To leap or To Lag - Choices before GCC regulators

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To leap or To Lag - Choices before GCC regulators 08 - May - 2007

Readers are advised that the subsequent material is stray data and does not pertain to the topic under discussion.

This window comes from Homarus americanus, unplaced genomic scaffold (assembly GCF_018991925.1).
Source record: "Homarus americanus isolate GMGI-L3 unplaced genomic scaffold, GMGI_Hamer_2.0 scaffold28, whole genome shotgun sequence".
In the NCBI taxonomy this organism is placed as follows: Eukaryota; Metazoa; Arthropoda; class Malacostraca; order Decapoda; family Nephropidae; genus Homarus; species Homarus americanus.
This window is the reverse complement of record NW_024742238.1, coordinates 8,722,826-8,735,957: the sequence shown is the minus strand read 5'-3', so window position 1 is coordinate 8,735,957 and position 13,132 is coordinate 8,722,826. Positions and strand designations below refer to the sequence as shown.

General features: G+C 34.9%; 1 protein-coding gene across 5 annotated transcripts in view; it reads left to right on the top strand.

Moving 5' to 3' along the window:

Kuwait Financial Center (Markaz), in its recently published report has provided a roadmap to the Capital market regulators in the GCC region. The report ranks eleven capital markets in the GCC, MENA and BRIC region across eight parameters. As per the study, India and Egypt lead while Bahrain and Qatar lag. The ranks are provided using a combination of qualitative and quantitative parameters that serve as a gap analysis among the practices followed in the capital markets located in GCC, MENA and the BRIC region. According to M.R. Raghu & M. Amrith, authors of the report, GCC capital market structures and the regulatory environment need to bridge many gaps to realize the aspiration towards developing into full fledged financial centers. The report has been divided into issues of paramount importance for a healthy capital market including the Capital market authority, Capital market law, structure of stock exchanges, foreign investment, and institutional participation among others. All the eleven markets taken into analysis have been compared on a scale of 0- 10, where by 0 implies poor and 10 implies the best. The eight parameters which are discussed in the report are: Capital Market Authority (CMA) The author’s argue that the Capital Markets need to be regulated by an independent regulatory authority as is the case with developed capital markets. The relevance of this issue in the GCC context is more profound as the report points to some GCC markets operating without a CMA or markets regulated by governmental bodies. The report provides a list of structures that is followed by the eleven markets. In the ranking for CMA, Brazil tops the list followed by Egypt and China. In GCC Saudi Arabia, UAE and Oman have formal CMA’s. The Bahrain stock market is overseen by the Central Bank of Bahrain and Qatar has an internal market regulating committee within the Doha securities market. Kuwait has various governmental institutions overseeing the functions of the capital market. Capital Market Law (CML) The report brings out the fine line dividing operational documents to a well documented CML. A CML is a tool which provides authority and responsibility to a group of people and states clearly how it will regulate the securities industry and also take care of the interests of investors at large. The report examines two factors: availability and duration of existence of CML. In the context of GCC markets, it has been noted that some of the markets are currently operating without a well framed Capital market law. Stock exchange Some of the stock exchanges enjoy over a century of existence! (Brazil, India and Egypt) while others like Qatar and Russia have been in existence only for a few years now. Among GCC, Kuwait had a head start having established its stock exchange in the year 1983 followed by Saudi Arabia and UAE in 1984. The stock exchanges in the GCC region are also predominantly owned by governmental bodies whereas they are free standing corporate entities in the BRIC region. BRIC markets offer a wide range of products including cash and derivative products. Egypt and GCC countries lag behind significantly on this. Only Kuwait provides limited derivative products (call options and futures), while debt market products are virtually absent. However, GCC markets showcase strong systems and have lower settlement cycles. When benchmarked with BRIC’s, GCC region has higher costs of brokerage and commissions. Information disclosure The stock exchange is the most favored and first point of contact for investors on information concerning companies listed on its exchange. The report provides a ranking on the level of information disclosure by various stock exchanges in the eleven markets. The report portrays the wide variations between the regional stock exchanges on the information disclosure front and compares it to BRIC exchanges too. Primary market The report throws light on the various pricing mechanisms available for an Initial Public Offering (IPO) in eleven markets. The report notes that GCC markets lag behind the BRIC markets in terms of sophisticated pricing mechanisms for pricing IPO’s. The report argues that the practice of fixed price mechanism has started showing its negative impact in the GCC markets. The under pricing and the high appreciation rates in IPO’s have created an expectation among investors that all IPO’s will lead to super normal profits. Foreign Investments In the GCC context, the subject of Foreign investor participation has always been a sticky issue. However, it has been proved by studies that on a longer term basis, opening up of the market to foreign institutional investors enhances the profile of market and also brings in new capital into the economy. The report provides a comparative study of the various rules and limits followed in the various capital markets. GCC stock markets prohibit foreign investment in varying measures. While some stocks are off-limits even to GCC citizens, others are off-limits to foreign investors. It can be seen that Saudi Arabia is the most closed market while Bahrain is the most open stock market to foreign investors. Most of the BRIC economies have liberalized their economies in the last five to seven years and have welcomed foreign investor participation. This had led to a steady growth in the capital markets during the same time frame. Egypt has the most liberalized norms for foreign investment, followed by China and India. Institutional Investments The Author’s argue that higher the institutional investments in a capital market, the higher will be the stability of the markets over long periods of time. The report showcases the level of institutional participation in each of the market and also provides a ranking on the same. In the GCC context, calculating the extent of institutional participation is rendered difficult due to lack of organized data. It is estimated that Saudi Arabian institutional investors constitute about 10% of the investor base. GCC markets continue to witness lower institutional participation. This phenomenon can again be tied back to various other parameters such as access to the markets and also the availability of breadth for financial institutions to operate. Among the BRIC’s, Brazil and China lead the pack. Market breadth & depth Thanks to the booming GCC economy, there have been a sizeable number of additions in the number of companies over the last 3 – 4 years. This is in comparison with a net decline in the number of companies available for investors in the BRIC region. However, still the BRIC markets continue to offer higher absolute breadth in comparison to the GCC markets. Road Map The author’s believe that even though, the GCC Capital markets have taken small steps to specifically address issues of market volatility, there are larger and more structural issues which need a great deal of attention from the regulators. Some of the GCC markets in the recent past have allowed foreign residents to trade directly in the exchange and have also unveiled tougher provisions against insider trading. Coupled with this there has been a heightened monitoring over Banks exposure to the stock market through consumer loans. However, the report believes that there are more vital issues which are calling for attention. Issues such as formation of regulators, ensuring that there is no conflict of interest between the stock exchange and the regulator, drafting law’s to protect investor interests, increasing the number of products in the stock exchanges, reducing transaction costs, providing various means of IPO pricing and enhancing information disclosure by stock exchanges are believed to be of outmost importance. The execution of these factors will facilitate an increase in participation of institutional and foreign investors, which will in turn lead to longer term sustainability and growth of the GCC markets. About Markaz Kuwait Financial Centre 'Markaz', with total assets under management of over KD1.20 billion as of December 31, 2006, was established in 1974 has become one of the leading asset management and investment banking institutions in the Arabian Gulf Region. Markaz was listed on the Kuwait Stock Exchange (KSE) in 1997; and was recently awarded a BBB+ corporate rating by Capital Intelligence Ltd.